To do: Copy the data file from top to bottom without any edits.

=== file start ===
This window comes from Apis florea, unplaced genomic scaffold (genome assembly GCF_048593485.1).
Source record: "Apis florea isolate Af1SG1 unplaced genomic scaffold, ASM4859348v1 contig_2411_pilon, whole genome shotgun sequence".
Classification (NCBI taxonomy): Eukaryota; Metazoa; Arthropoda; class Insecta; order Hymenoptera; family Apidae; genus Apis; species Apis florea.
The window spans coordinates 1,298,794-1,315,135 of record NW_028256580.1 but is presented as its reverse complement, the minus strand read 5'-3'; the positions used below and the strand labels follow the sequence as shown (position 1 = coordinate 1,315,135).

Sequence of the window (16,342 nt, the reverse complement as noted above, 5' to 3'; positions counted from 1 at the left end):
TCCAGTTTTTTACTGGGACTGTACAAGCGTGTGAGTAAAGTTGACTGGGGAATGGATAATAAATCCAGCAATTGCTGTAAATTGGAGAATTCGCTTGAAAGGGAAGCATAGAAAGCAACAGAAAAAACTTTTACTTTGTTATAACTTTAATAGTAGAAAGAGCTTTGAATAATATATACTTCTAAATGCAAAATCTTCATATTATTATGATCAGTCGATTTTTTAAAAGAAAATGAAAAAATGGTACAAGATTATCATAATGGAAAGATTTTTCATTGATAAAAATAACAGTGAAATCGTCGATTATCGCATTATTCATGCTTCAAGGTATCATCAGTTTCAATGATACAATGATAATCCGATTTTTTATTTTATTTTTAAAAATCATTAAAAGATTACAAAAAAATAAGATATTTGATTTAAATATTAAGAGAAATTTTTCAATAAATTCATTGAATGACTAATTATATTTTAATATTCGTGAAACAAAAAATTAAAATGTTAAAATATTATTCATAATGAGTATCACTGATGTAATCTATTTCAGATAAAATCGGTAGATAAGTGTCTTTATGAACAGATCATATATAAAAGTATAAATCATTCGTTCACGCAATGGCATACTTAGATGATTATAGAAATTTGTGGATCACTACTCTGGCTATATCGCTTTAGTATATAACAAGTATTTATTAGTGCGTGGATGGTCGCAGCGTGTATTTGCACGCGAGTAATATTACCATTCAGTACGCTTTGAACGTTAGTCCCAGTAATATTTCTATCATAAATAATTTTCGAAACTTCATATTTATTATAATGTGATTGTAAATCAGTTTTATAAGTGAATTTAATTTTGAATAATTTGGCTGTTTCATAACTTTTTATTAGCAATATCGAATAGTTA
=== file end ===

This window comes from Apis florea, unplaced genomic scaffold (genome assembly GCF_048593485.1).
Source record: "Apis florea isolate Af1SG1 unplaced genomic scaffold, ASM4859348v1 contig_2411_pilon, whole genome shotgun sequence".
Classification (NCBI taxonomy): Eukaryota; Metazoa; Arthropoda; class Insecta; order Hymenoptera; family Apidae; genus Apis; species Apis florea.
The window spans coordinates 1,298,794-1,315,135 of record NW_028256580.1 but is presented as its reverse complement, the minus strand read 5'-3'; the positions used below and the strand labels follow the sequence as shown (position 1 = coordinate 1,315,135).

Sequence of the window (16,342 nt, the reverse complement as noted above, 5' to 3'; positions counted from 1 at the left end):
TCCAGTTTTTTACTGGGACTGTACAAGCGTGTGAGTAAAGTTGACTGGGGAATGGATAATAAATCCAGCAATTGCTGTAAATTGGAGAATTCGCTTGAAAGGGAAGCATAGAAAGCAACAGAAAAAACTTTTACTTTGTTATAACTTTAATAGTAGAAAGAGCTTTGAATAATATATACTTCTAAATGCAAAATCTTCATATTATTATGATCAGTCGATTTTTTAAAAGAAAATGAAAAAATGGTACAAGATTATCATAATGGAAAGATTTTTCATTGATAAAAATAACAGTGAAATCGTCGATTATCGCATTATTCATGCTTCAAGGTATCATCAGTTTCAATGATACAATGATAATCCGATTTTTTATTTTATTTTTAAAAATCATTAAAAGATTACAAAAAAATAAGATATTTGATTTAAATATTAAGAGAAATTTTTCAATAAATTCATTGAATGACTAATTATATTTTAATATTCGTGAAACAAAAAATTAAAATGTTAAAATATTATTCATAATGAGTATCACTGATGTAATCTATTTCAGATAAAATCGGTAGATAAGTGTCTTTATGAACAGATCATATATAAAAGTATAAATCATTCGTTCACGCAATGGCATACTTAGATGATTATAGAAATTTGTGGATCACTACTCTGGCTATATCGCTTTAGTATATAACAAGTATTTATTAGTGCGTGGATGGTCGCAGCGTGTATTTGCACGCGAGTAATATTACCATTCAGTACGCTTTGAACGTTAGTCCCAGTAATATTTCTATCATAAATAATTTTCGAAACTTCATATTTATTATAATGTGATTGTAAATCAGTTTTATAAGTGAATTTAATTTTGAATAATTTGGCTGTTTCATAACTTTTTATTAGCAATATCGAATAGTTA